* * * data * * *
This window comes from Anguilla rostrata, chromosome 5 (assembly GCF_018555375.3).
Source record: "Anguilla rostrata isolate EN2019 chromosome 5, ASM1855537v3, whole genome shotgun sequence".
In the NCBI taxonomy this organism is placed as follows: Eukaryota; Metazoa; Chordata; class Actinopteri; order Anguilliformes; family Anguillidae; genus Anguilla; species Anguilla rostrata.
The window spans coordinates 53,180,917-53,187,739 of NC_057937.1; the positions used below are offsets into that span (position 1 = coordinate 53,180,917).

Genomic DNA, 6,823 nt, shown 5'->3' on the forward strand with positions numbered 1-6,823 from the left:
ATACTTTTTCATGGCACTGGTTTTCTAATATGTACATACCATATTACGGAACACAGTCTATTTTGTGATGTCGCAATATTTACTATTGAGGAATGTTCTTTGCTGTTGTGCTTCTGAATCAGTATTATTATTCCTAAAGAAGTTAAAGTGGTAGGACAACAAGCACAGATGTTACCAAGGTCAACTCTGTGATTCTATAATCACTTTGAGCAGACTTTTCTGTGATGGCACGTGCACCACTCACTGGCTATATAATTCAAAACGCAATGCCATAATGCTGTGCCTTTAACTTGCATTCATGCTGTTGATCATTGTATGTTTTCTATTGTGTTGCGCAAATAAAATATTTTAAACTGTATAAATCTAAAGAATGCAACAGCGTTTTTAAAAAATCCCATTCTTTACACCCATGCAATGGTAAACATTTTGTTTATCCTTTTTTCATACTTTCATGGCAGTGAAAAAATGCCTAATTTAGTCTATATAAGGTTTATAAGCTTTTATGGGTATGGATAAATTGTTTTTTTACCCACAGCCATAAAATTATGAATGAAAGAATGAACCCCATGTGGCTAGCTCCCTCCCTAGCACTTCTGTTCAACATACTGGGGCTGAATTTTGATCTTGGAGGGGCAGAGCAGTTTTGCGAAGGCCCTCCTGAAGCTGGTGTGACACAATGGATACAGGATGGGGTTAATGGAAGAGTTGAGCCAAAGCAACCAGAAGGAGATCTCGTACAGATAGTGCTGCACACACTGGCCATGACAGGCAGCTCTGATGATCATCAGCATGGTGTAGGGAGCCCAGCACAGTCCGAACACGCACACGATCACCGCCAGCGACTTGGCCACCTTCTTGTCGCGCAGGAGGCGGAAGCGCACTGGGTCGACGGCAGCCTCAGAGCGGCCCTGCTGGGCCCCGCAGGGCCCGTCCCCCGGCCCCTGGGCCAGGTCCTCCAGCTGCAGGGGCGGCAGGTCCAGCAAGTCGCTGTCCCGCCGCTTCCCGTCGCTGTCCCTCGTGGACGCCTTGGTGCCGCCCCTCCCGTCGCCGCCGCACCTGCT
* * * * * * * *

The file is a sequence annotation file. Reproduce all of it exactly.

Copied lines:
This window comes from Anguilla rostrata, chromosome 5 (assembly GCF_018555375.3).
Source record: "Anguilla rostrata isolate EN2019 chromosome 5, ASM1855537v3, whole genome shotgun sequence".
In the NCBI taxonomy this organism is placed as follows: Eukaryota; Metazoa; Chordata; class Actinopteri; order Anguilliformes; family Anguillidae; genus Anguilla; species Anguilla rostrata.
The window spans coordinates 53,180,917-53,187,739 of NC_057937.1; the positions used below are offsets into that span (position 1 = coordinate 53,180,917).

Genomic DNA, 6,823 nt, shown 5'->3' on the forward strand with positions numbered 1-6,823 from the left:
ATACTTTTTCATGGCACTGGTTTTCTAATATGTACATACCATATTACGGAACACAGTCTATTTTGTGATGTCGCAATATTTACTATTGAGGAATGTTCTTTGCTGTTGTGCTTCTGAATCAGTATTATTATTCCTAAAGAAGTTAAAGTGGTAGGACAACAAGCACAGATGTTACCAAGGTCAACTCTGTGATTCTATAATCACTTTGAGCAGACTTTTCTGTGATGGCACGTGCACCACTCACTGGCTATATAATTCAAAACGCAATGCCATAATGCTGTGCCTTTAACTTGCATTCATGCTGTTGATCATTGTATGTTTTCTATTGTGTTGCGCAAATAAAATATTTTAAACTGTATAAATCTAAAGAATGCAACAGCGTTTTTAAAAAATCCCATTCTTTACACCCATGCAATGGTAAACATTTTGTTTATCCTTTTTTCATACTTTCATGGCAGTGAAAAAATGCCTAATTTAGTCTATATAAGGTTTATAAGCTTTTATGGGTATGGATAAATTGTTTTTTTACCCACAGCCATAAAATTATGAATGAAAGAATGAACCCCATGTGGCTAGCTCCCTCCCTAGCACTTCTGTTCAACATACTGGGGCTGAATTTTGATCTTGGAGGGGCAGAGCAGTTTTGCGAAGGCCCTCCTGAAGCTGGTGTGACACAATGGATACAGGATGGGGTTAATGGAAGAGTTGAGCCAAAGCAACCAGAAGGAGATCTCGTACAGATAGTGCTGCACACACTGGCCATGACAGGCAGCTCTGATGATCATCAGCATGGTGTAGGGAGCCCAGCACAGTCCGAACACGCACACGATCACCGCCAGCGACTTGGCCACCTTCTTGTCGCGCAGGAGGCGGAAGCGCACTGGGTCGACGGCAGCCTCAGAGCGGCCCTGCTGGGCCCCGCAGGGCCCGTCCCCCGGCCCCTGGGCCAGGTCCTCCAGCTGCAGGGGCGGCAGGTCCAGCAAGTCGCTGTCCCGCCGCTTCCCGTCGCTGTCCCTCGTGGACGCCTTGGTGCCGCCCCTCCCGTCGCCGCCGCACCTGCT